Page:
Has anybody reading this blog knows I have been in persistent atrial fibrillation for the last two years. For the 50K last year, and the marathon this year, I was in known atrial fibrillation. I am pretty sure that I went into atrial fibrillation about two thirds of the way through the 2011 marathon. At least (in retrospect) it felt that way, but that was before I knew I was afflicted with this dysrhythmia.
It took a long time to get to the finish line this year
The course of the Bizz Johnson Trail Marathon is well known to me and I enjoy it a great deal. The Bizz Johnson Trail is a rails to trails project, and is about 24 ½ miles long. For that reason the race begins with an out and back on a Forest Service fire road in order to make the marathon and official 26.2 mile run. Once the runners get on the actual rail trail the course is a gentle uphill until about the 6 mile marker at which point there is a 20 mile downhill section. This might sound like it’s easy, but remember, it’s a run not a bike ride. This is the only race where afterward I typically have a lot of quadriceps and heel pain from all the downhill.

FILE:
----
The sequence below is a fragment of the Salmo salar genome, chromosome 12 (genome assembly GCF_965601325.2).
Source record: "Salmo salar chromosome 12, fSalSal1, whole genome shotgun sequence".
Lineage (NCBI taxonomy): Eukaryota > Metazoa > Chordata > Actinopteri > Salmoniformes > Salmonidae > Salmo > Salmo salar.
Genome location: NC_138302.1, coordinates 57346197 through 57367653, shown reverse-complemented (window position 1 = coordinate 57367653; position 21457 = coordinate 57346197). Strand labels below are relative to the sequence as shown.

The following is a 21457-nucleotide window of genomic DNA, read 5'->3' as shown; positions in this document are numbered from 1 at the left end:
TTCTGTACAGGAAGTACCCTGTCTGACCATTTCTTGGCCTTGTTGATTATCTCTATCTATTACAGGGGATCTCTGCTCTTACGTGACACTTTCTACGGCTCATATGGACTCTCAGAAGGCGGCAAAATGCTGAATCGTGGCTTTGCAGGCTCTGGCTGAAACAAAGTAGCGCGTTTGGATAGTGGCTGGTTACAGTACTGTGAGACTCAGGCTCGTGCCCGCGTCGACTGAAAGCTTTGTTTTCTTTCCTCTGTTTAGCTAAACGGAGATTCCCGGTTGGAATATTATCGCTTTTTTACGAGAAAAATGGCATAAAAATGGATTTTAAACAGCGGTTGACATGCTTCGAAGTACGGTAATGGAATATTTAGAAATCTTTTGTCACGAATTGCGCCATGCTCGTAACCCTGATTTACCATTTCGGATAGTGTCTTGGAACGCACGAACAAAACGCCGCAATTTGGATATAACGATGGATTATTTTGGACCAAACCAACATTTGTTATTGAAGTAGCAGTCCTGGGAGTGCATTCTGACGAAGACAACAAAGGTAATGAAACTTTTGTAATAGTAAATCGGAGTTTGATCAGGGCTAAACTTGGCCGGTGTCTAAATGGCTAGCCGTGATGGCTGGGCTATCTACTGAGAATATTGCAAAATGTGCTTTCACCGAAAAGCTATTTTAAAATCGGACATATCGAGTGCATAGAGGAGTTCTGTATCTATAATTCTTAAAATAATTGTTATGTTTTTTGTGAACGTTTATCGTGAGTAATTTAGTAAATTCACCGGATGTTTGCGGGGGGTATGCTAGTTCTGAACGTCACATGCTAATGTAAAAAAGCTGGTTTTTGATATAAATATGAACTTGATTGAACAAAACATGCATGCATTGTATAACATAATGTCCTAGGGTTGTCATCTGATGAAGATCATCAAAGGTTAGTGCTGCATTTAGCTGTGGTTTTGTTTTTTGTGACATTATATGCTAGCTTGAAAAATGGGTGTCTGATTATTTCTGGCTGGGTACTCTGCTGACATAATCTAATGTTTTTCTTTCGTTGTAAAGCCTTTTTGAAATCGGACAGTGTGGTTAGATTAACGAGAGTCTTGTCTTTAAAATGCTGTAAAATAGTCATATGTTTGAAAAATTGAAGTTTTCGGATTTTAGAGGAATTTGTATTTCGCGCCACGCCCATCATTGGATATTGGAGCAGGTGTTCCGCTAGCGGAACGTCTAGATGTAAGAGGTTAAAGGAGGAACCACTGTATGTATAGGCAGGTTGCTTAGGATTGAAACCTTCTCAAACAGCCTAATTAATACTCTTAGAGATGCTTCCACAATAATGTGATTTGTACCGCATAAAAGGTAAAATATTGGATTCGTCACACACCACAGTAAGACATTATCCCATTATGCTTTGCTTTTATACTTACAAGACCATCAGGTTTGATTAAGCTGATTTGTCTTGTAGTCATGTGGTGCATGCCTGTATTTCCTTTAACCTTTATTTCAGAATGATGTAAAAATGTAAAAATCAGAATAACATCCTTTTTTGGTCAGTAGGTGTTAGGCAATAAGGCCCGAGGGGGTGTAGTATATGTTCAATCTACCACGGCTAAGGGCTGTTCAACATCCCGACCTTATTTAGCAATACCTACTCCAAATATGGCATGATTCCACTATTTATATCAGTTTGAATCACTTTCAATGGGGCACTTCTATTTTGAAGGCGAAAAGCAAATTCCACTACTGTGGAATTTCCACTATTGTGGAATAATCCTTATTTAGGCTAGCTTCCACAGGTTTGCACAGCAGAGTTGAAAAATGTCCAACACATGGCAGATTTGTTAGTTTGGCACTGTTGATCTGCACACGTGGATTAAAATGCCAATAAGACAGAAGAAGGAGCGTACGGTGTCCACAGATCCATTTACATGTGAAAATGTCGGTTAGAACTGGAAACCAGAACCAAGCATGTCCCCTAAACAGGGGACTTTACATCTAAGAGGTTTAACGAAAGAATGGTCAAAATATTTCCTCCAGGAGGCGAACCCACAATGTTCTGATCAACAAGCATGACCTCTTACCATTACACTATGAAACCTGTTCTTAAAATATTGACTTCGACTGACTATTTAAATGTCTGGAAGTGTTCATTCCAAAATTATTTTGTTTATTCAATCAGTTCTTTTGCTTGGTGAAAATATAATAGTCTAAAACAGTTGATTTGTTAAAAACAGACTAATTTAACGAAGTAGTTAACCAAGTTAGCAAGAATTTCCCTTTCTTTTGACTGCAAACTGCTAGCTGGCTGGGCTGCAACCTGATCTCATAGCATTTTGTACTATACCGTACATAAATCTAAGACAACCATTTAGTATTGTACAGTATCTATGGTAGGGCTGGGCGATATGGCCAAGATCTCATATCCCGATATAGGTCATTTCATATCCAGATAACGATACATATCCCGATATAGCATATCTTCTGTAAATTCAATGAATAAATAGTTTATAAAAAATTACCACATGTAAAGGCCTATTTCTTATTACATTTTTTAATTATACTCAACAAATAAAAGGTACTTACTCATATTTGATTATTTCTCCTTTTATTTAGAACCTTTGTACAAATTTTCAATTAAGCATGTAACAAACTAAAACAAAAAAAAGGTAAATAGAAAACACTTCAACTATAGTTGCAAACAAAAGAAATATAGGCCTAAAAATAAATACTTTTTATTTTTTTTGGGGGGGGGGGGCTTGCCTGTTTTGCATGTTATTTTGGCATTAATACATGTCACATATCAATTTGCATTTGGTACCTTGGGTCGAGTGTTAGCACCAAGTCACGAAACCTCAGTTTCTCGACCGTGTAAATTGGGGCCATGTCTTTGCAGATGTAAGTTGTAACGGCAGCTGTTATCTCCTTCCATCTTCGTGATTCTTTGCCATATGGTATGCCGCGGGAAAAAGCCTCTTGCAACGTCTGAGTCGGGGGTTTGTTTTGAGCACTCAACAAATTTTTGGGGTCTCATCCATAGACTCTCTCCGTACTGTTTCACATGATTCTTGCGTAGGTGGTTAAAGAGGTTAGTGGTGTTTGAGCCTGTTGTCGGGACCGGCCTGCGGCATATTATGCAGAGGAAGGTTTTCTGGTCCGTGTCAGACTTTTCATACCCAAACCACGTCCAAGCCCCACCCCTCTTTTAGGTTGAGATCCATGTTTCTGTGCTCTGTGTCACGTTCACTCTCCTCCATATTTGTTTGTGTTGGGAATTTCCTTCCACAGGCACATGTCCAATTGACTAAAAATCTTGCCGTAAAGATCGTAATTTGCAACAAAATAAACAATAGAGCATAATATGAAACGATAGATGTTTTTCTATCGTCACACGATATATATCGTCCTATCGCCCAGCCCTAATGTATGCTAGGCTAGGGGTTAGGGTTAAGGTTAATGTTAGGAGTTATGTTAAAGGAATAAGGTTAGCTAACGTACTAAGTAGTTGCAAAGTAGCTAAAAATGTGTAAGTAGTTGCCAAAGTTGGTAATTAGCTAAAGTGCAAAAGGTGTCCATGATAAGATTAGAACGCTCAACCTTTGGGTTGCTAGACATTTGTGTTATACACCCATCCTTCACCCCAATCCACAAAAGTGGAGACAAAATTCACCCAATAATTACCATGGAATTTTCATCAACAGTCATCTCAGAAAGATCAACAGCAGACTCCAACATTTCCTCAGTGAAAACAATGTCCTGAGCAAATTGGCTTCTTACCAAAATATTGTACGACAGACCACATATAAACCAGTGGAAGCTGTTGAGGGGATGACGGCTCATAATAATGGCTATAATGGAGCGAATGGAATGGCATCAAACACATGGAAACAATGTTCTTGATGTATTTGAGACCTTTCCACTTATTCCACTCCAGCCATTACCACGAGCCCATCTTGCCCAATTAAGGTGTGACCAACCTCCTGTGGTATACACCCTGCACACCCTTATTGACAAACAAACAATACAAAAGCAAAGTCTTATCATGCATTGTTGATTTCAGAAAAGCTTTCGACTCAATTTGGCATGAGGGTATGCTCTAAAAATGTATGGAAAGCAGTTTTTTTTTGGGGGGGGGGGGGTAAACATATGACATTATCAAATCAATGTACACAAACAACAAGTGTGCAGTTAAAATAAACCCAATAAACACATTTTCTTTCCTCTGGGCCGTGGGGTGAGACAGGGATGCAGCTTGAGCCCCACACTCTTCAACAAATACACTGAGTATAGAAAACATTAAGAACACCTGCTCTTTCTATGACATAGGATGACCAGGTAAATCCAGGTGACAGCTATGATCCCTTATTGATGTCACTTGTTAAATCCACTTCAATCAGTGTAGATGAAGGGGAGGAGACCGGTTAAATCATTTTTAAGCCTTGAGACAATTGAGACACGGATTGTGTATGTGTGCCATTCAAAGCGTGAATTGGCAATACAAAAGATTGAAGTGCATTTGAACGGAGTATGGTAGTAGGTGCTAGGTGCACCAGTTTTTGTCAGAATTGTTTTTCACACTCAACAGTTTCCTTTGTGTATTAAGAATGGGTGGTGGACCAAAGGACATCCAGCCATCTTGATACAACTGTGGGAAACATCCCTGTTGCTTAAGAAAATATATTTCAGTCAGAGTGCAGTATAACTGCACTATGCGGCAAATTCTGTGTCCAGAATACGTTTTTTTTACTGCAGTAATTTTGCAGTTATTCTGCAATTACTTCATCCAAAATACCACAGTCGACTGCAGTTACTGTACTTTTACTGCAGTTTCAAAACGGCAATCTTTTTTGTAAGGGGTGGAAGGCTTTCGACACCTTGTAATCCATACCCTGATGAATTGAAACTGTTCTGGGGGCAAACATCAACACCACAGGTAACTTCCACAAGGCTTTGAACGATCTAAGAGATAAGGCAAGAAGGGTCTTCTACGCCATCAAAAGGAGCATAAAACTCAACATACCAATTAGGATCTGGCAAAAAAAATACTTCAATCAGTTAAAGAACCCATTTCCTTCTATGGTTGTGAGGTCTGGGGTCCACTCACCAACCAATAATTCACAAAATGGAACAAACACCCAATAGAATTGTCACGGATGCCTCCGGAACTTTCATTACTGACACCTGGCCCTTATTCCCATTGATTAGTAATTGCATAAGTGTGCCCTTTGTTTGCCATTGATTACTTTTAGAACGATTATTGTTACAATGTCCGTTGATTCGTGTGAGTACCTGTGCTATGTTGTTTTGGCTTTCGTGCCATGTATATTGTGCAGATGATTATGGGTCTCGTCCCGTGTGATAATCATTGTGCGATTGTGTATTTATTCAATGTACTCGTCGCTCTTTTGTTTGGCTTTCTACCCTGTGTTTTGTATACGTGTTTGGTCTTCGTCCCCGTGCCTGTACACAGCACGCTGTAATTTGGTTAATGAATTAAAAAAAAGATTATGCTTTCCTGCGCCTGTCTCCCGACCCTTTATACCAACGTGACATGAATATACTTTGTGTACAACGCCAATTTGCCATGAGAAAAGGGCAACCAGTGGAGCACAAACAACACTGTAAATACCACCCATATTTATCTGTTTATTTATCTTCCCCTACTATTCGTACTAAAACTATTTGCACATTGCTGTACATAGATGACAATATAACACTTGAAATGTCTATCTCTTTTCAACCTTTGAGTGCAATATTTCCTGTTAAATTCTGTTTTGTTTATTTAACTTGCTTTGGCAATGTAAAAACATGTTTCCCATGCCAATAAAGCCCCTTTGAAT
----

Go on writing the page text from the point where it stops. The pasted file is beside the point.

Except for the portion where the trail crosses the Susan River Canyon the grade is very gradual. Trains evidently are unable to go up or down anything that is too steep, and the average grade is below 1%, and at its steepest probably about 2%. This is an estimate, I’m really not sure of the exact grade. One thing I can say, though, is that the steepest downhill is the last 6 miles down the Susan River Canyon. This is also where the course is the most scenic (including two tunnels) and often this section is quite warm.
This year the deciduous trees were changing and it was quite beautiful.
Along the course (No deciduous trees here – sorry)
Some people worry about the elevation at Bizz Johnson, but to me that isn’t even a factor. I live and train at the exact same elevation as the Bizz Johnson Trail. As a matter of fact I do almost all my training on mountain biking and hiking trails which are much steeper and more technical than the Bizz Johnson Trail.